token: action.payload.refresh,
errors: {}
return {
access: {
token: action.payload.access,
case auth.LOGIN_FAILURE:
case auth.TOKEN_FAILURE:
return {
access: undefined,
refresh: undefined,
action.payload.response ||
{'non_field_errors': action.payload.statusText},
return state

We keep in a state original Access and Refresh tokens, and decoded tokens payload. Let’s add few state access methods to the same file

export function accessToken(state) {
if (state.access) {
return state.access.token

export function refreshToken(state) {
if (state.refresh) {
return state.refresh.token

export function isAccessTokenExpired(state) {
if (state.access && state.access.exp) {
return 1000 * state.access.exp - (new Date()).getTime() < 5000
return true
export function isRefreshTokenExpired(state) {
if (state.refresh && state.refresh.exp) {
return 1000 * state.refresh.exp - (new Date()).getTime() < 5000
return true
export function isAuthenticated(state) {
return !isRefreshTokenExpired(state)
export function errors(state) {
return state.errors

Now we can include auth reducer to the root and export auth selectors functions in the reducers/index.js

import { combineReducers } from 'redux'
import { routerReducer } from 'react-router-redux'
import auth, * as fromAuth from './auth.js'
export default combineReducers({
auth: auth,
router: routerReducer
export const isAuthenticated =
state => fromAuth.isAuthenticated(state.auth)
export const accessToken =
state => fromAuth.accessToken(state.auth)
export const isAccessTokenExpired =
state => fromAuth.isAccessTokenExpired(state.auth)
export const refreshToken =
state => fromAuth.refreshToken(state.auth)
export const isRefreshTokenExpired =
state => fromAuth.isRefreshTokenExpired(state.auth)
export const authErrors =
state => fromAuth.errors(state.auth)

Login Form

Let’s start work on the UI. First of all, we need a simple TextInput component in the components/TextInput.js

import React from 'react'
import { FormGroup, FormFeedback, Label, Input } from 'reactstrap';
export default ({name, label, error, type, ...rest}) => {
const id = `id_${name}`,
input_type = type?type:"text"
return (
<FormGroup color={error?"danger":""}>
{label?<Label htmlFor={id}>{label}</Label>: ""}
<Input type={input_type} name={name}
id={id} className={error?"is-invalid":""}
{...rest} />
<FormFeedback className="invalid-feedback">
: ""

TextInput component provides an input box and renders field errors like we have in Django Forms. We can use this component to construct a components/LoginForm.js

import React, {Component} from 'react'
import { Alert, Button, Jumbotron, Form } from 'reactstrap';
import TextInput from './TextInput'export default class LoginForm extends Component {
state = {
username: '',
password: ''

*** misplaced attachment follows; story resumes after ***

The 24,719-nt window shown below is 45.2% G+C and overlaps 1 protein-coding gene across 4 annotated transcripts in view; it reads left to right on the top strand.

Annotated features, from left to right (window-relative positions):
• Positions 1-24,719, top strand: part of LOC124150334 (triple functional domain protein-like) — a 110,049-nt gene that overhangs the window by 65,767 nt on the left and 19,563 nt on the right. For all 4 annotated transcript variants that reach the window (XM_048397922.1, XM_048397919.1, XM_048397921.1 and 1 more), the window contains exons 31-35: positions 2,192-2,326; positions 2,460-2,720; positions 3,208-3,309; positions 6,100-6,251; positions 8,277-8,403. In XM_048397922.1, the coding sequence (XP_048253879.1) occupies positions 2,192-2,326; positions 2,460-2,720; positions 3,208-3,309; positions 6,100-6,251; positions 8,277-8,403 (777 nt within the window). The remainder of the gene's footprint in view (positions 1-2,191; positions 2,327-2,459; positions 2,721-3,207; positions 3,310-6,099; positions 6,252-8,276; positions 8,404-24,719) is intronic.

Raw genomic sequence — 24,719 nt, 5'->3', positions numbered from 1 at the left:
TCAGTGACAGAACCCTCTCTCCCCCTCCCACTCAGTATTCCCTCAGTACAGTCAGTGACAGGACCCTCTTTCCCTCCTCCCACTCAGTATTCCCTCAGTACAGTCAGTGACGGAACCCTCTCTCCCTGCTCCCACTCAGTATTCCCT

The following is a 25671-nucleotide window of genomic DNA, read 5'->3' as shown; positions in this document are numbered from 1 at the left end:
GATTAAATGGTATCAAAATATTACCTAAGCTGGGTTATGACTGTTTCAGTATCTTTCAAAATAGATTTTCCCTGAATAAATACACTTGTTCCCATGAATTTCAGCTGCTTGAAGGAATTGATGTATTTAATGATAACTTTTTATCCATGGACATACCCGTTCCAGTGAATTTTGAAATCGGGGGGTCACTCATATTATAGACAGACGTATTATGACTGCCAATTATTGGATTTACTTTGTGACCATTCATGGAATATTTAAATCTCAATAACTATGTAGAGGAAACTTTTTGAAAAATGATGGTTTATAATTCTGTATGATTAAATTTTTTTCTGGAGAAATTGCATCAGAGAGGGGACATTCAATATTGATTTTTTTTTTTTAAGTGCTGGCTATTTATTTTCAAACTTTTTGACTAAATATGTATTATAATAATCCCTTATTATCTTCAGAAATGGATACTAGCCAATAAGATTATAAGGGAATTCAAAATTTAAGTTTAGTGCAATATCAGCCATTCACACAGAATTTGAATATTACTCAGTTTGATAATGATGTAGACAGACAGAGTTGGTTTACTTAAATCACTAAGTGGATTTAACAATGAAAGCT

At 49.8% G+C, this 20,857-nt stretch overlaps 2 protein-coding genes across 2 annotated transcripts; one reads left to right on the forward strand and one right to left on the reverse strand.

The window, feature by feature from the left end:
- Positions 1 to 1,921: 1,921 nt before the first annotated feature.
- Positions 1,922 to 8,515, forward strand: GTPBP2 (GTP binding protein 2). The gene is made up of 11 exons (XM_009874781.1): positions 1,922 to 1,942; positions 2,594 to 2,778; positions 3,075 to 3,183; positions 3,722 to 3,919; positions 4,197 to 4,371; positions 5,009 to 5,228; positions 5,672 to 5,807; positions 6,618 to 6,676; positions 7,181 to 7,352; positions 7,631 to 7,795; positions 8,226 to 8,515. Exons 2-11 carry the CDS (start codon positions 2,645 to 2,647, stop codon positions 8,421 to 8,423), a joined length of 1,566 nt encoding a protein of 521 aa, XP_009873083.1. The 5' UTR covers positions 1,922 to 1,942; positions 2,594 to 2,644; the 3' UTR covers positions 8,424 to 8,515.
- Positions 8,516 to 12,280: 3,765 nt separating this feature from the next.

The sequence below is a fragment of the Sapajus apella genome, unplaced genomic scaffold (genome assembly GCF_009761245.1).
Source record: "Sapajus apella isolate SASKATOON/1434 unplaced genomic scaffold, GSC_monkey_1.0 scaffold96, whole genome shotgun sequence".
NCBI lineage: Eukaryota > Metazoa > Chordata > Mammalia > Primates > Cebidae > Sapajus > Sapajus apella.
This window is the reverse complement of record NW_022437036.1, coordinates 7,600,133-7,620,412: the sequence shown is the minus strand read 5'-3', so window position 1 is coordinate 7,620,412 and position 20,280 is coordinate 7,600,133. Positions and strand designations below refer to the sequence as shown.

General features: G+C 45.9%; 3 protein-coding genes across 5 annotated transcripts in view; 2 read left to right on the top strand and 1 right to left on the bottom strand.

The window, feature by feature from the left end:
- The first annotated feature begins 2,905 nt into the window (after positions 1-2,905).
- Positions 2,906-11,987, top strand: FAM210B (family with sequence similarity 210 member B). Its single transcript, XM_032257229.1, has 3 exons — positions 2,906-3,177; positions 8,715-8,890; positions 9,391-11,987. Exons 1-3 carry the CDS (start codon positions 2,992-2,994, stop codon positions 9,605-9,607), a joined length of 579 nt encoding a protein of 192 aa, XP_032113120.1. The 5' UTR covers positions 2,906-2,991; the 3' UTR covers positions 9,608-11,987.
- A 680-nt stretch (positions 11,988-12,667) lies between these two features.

handleInputChange = (event) => {
const target = event.target,
value = target.type ===
'checkbox' ? target.checked : target.value,
name = target.name
[name]: value
onSubmit = (event) => {
this.props.onSubmit(this.state.username, this.state.password)
render() {
const errors = this.props.errors || {}
return (
<Jumbotron className="container">
<Form onSubmit={this.onSubmit}>
<Alert color="danger">
<TextInput name="username" label="Username"
<TextInput name="password" label="Password"
error={errors.password} type="password"
<Button type="submit" color="primary" size="lg"}>
Log In

In the LoginForm, we keep username and password in a local state, without persisting it. Both TextInput and LoginForm are presentation components and have no connection to the Redux. We followed good practice to keep representational components separated.

Now we can create actual connected Login page container component in the containers/Login.js

import React from 'react'
import { connect } from 'react-redux'
import { Redirect } from 'react-router'
import LoginForm from '../components/LoginForm'
import {login} from '../actions/auth'
import {authErrors, isAuthenticated} from '../reducers'
const Login = (props) => {
if(props.isAuthenticated) {
return (
<Redirect to='/' />
} else {
return (....
<div className="login-page">
<LoginForm {...props}/>
const mapStateToProps = (state) => ({
errors: authErrors(state),
isAuthenticated: isAuthenticated(state)
const mapDispatchToProps = (dispatch) => ({
onSubmit: (username, password) => {
dispatch(login(username, password))

export default connect(mapStateToProps, mapDispatchToProps)(Login);

Adding a little index.css can make everything looks better.

Running altogether

We almost ready to check our login functionality. Let’s make a whole application available for authenticated users only. To do that, we need simple containers/PrivateRoute.js component

import React from 'react'
import { Route, Redirect } from 'react-router'
import { connect } from 'react-redux'
import * as reducers from '../reducers'
const PrivateRoute = ({ component: Component, isAuthenticated, ...rest }) => (
<Route {...rest} render={props => (
isAuthenticated ? (
<Component {...props}/>
) : (
<Redirect to={{
pathname: '/login',
state: { from: props.location }
const mapStateToProps = (state) => ({
isAuthenticated: reducers.isAuthenticated(state)
export default connect(mapStateToProps, null)(PrivateRoute);

The component performs authentication status check, and if user are not logged in, redirect to the login page.

Now open our main src/index.js and bind all together

import {Route, Switch} from 'react-router'
import Login from './containers/Login';
import PrivateRoute from './containers/PrivateRoute';
<Provider store={store}>
<ConnectedRouter history={history}>
<Route exact path="/login/" component={Login} />
<PrivateRoute path="/" component={App}/>

), document.getElementById('root'));

Instead of just rendering an <App/> now we switch between login and app components depends on the application URL.

To allow the frontend to connect to our backend application, add proxy settings to the package.json file

"name": "frontend",
"version": "0.1.0",
"proxy": "http://localhost:8000/"

It’s time to run npm start again!

You can check that UI properly respond to the invalid inputs, then put right credentials and login.

We can open browser developer tools, and see that Access and Refresh tokens saved in the localStorage

It’s time to call our first protected API endpoint and implement JWT refresh token workflow. Go to the Part III

Reusable workflow library #django #python http://viewflow.io